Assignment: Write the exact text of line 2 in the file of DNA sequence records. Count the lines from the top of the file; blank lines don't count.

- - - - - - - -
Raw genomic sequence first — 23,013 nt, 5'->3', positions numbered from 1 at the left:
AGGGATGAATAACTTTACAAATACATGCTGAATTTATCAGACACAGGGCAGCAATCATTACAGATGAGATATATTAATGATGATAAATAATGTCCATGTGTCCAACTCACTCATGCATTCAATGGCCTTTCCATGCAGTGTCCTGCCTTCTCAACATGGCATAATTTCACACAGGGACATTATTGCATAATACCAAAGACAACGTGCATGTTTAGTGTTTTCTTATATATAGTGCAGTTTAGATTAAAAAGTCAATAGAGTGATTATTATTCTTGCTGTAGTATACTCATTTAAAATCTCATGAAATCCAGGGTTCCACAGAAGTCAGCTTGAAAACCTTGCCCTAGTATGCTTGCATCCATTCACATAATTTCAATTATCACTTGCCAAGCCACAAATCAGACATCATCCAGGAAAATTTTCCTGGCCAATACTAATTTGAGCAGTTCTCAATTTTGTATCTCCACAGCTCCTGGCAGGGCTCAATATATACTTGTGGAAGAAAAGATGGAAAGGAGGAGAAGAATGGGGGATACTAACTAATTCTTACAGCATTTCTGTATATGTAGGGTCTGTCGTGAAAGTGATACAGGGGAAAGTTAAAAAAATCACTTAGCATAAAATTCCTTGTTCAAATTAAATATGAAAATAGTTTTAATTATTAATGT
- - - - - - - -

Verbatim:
AGGGATGAATAACTTTACAAATACATGCTGAATTTATCAGACACAGGGCAGCAATCATTACAGATGAGATATATTAATGATGATAAATAATGTCCATGTGTCCAACTCACTCATGCATTCAATGGCCTTTCCATGCAGTGTCCTGCCTTCTCAACATGGCATAATTTCACACAGGGACATTATTGCATAATACCAAAGACAACGTGCATGTTTAGTGTTTTCTTATATATAGTGCAGTTTAGATTAAAAAGTCAATAGAGTGATTATTATTCTTGCTGTAGTATACTCATTTAAAATCTCATGAAATCCAGGGTTCCACAGAAGTCAGCTTGAAAACCTTGCCCTAGTATGCTTGCATCCATTCACATAATTTCAATTATCACTTGCCAAGCCACAAATCAGACATCATCCAGGAAAATTTTCCTGGCCAATACTAATTTGAGCAGTTCTCAATTTTGTATCTCCACAGCTCCTGGCAGGGCTCAATATATACTTGTGGAAGAAAAGATGGAAAGGAGGAGAAGAATGGGGGATACTAACTAATTCTTACAGCATTTCTGTATATGTAGGGTCTGTCGTGAAAGTGATACAGGGGAAAGTTAAAAAAATCACTTAGCATAAAATTCCTTGTTCAAATTAAATATGAAAATAGTTTTAATTATTAATGT